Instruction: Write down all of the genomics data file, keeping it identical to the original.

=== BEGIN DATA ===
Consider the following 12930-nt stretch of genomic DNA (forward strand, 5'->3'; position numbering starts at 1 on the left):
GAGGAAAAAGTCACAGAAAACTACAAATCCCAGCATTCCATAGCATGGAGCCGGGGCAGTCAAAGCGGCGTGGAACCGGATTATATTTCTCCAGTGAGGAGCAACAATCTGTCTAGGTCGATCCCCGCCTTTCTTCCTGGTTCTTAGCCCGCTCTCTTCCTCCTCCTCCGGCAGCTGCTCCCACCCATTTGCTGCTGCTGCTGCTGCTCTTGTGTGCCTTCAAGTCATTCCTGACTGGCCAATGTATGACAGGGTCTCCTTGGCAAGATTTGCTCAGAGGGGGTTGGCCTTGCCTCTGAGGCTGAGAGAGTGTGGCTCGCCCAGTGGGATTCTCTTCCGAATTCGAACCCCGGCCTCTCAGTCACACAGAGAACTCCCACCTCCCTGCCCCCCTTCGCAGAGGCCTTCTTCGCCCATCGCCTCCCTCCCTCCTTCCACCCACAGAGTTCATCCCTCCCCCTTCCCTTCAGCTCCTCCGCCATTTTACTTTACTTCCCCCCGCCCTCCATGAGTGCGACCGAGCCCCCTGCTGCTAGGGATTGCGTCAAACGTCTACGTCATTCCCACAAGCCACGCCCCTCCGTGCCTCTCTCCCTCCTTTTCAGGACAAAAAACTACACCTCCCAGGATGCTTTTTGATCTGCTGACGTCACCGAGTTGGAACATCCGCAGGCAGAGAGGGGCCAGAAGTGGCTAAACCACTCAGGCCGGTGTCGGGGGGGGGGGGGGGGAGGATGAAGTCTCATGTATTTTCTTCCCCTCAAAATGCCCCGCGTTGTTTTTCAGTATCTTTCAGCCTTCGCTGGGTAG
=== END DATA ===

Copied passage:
Consider the following 12930-nt stretch of genomic DNA (forward strand, 5'->3'; position numbering starts at 1 on the left):
GAGGAAAAAGTCACAGAAAACTACAAATCCCAGCATTCCATAGCATGGAGCCGGGGCAGTCAAAGCGGCGTGGAACCGGATTATATTTCTCCAGTGAGGAGCAACAATCTGTCTAGGTCGATCCCCGCCTTTCTTCCTGGTTCTTAGCCCGCTCTCTTCCTCCTCCTCCGGCAGCTGCTCCCACCCATTTGCTGCTGCTGCTGCTGCTCTTGTGTGCCTTCAAGTCATTCCTGACTGGCCAATGTATGACAGGGTCTCCTTGGCAAGATTTGCTCAGAGGGGGTTGGCCTTGCCTCTGAGGCTGAGAGAGTGTGGCTCGCCCAGTGGGATTCTCTTCCGAATTCGAACCCCGGCCTCTCAGTCACACAGAGAACTCCCACCTCCCTGCCCCCCTTCGCAGAGGCCTTCTTCGCCCATCGCCTCCCTCCCTCCTTCCACCCACAGAGTTCATCCCTCCCCCTTCCCTTCAGCTCCTCCGCCATTTTACTTTACTTCCCCCCGCCCTCCATGAGTGCGACCGAGCCCCCTGCTGCTAGGGATTGCGTCAAACGTCTACGTCATTCCCACAAGCCACGCCCCTCCGTGCCTCTCTCCCTCCTTTTCAGGACAAAAAACTACACCTCCCAGGATGCTTTTTGATCTGCTGACGTCACCGAGTTGGAACATCCGCAGGCAGAGAGGGGCCAGAAGTGGCTAAACCACTCAGGCCGGTGTCGGGGGGGGGGGGGGGGAGGATGAAGTCTCATGTATTTTCTTCCCCTCAAAATGCCCCGCGTTGTTTTTCAGTATCTTTCAGCCTTCGCTGGGTAG